Researchers have found that cheaper and more accessible blood testing methods can improve the care of patients with chronic hepatitis B in Africa.
Israel of today as a Jewish and democratic state is a contradiction
of terms and as such may possibly become transformed into a genuinely democratic Israel tomorrow with justice and equality for all.
When tectonic plates shift, the earth shakes. Tsunamis race around the globe in the form of shock waves. The global economy has experienced three such earthquakes in recent years. The Covid-19 pandemic has made us aware of the vulnerability of a globally integrated economy.
Wildlife is indeed far much more than a safari or an ‘exotic’ ornament: as many as four billion people –or an entire half the whole world's population– rely on wild species for income, food, medicines and wood fuel for cooking.
South Africa’s almost record level food price inflation, load shedding, rising energy costs, and further fuel and interest rate hike forecast have eroded workers’ disposable incomes and further disadvantaging the poor – leaving analysts predicting that the country was at heightened risk, including civil unrest.
New technologies and innovations are reshaping our world and its future, often at a dizzying pace. Yet women and girls continue to be left behind in this burgeoning digital universe. How, then, can we harness these developments to create a better future for all of us?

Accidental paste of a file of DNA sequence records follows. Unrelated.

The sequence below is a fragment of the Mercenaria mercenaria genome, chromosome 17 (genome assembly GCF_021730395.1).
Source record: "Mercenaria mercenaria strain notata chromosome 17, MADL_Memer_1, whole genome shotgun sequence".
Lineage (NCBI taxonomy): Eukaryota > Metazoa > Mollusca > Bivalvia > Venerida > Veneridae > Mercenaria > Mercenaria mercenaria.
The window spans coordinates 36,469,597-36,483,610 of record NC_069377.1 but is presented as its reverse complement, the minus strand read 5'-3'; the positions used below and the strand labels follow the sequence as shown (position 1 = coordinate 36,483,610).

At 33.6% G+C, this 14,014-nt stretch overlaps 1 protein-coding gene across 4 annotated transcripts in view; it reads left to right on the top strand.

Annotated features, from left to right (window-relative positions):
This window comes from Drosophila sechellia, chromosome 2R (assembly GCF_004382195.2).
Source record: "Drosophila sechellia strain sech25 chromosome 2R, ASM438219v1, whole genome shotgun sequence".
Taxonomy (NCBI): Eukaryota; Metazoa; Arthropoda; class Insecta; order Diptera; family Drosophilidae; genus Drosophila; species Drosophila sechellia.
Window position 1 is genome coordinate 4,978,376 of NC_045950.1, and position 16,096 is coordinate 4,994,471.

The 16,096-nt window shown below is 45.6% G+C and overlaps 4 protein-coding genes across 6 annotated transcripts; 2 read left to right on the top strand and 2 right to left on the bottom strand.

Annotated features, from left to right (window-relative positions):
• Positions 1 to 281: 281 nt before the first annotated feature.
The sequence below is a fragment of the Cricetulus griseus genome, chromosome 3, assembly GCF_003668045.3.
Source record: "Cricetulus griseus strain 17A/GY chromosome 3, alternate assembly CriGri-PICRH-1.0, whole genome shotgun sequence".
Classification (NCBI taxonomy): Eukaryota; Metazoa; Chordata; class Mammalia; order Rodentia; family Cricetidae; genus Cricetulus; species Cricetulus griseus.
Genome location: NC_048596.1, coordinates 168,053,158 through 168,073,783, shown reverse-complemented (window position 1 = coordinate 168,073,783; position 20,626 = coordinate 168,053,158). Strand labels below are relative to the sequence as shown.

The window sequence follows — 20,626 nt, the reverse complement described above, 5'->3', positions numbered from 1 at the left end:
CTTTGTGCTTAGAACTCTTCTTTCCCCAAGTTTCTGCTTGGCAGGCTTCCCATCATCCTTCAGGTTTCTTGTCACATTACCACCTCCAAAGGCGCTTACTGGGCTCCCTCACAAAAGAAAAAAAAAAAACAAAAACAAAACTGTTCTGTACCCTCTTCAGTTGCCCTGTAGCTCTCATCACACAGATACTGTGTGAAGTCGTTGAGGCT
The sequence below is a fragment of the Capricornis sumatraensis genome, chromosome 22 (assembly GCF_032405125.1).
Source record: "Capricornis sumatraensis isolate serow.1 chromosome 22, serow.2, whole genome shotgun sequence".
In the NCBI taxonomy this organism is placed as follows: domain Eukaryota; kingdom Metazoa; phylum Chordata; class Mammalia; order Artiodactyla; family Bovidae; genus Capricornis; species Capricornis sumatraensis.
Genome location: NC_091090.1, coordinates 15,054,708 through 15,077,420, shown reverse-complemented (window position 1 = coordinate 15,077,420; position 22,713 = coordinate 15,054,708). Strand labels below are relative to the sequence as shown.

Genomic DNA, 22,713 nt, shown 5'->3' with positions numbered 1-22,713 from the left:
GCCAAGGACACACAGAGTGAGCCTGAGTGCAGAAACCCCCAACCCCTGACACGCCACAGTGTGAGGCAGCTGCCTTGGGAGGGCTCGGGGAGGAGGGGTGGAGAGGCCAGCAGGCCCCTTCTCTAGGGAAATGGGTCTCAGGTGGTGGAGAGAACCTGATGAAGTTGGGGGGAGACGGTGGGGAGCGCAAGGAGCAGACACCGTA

A few days ago, I saw a photo
shared to Twitter of Sham, a young Syrian girl rescued from under the rubble in northwest Syria, sitting upright in her hospital bed, According to the Syrian Civil Defense, a volunteer humanitarian group also known as the White Helmets, Sham will lose both her legs because of injuries from the quake.
Genocide, war crimes, aggression, ecocide, crimes against humanity – which is the odd one out? The right answer is ecocide - destroying, polluting or damaging the natural living world on a large scale is not among the crimes that can be prosecuted at the International Criminal Court
in The Hague.
Global warming and climate breakdown are going to be disruptive to say the least. Humanity’s insistence on unsustainable development and rising greenhouse gas emissions will make the settlements of millions of people increasingly prone to extreme weather events and full-blown natural disasters.
Management areas in Chile for benthic organisims, which live on the bottom of the sea, are successfully combating the overexploitation of this food source thanks to the efforts of organized shellfish and seaweed harvesters and divers.
In New Ashdon Park, a medium-density area in the Zimbabwean capital, Harare, at new homes that have replaced a once thriving forest, makeshift fireplaces have become common sights as residents solely depend on firewood for energy.
The Chief Executive of the twelfth largest oil producer - Sultan Al Jaber of Abu Dhabi National Oil Company (ADNOC) - has been appointed
as president of the United Nations Framework Convention on Climate Change’s (UNFCCC) COP28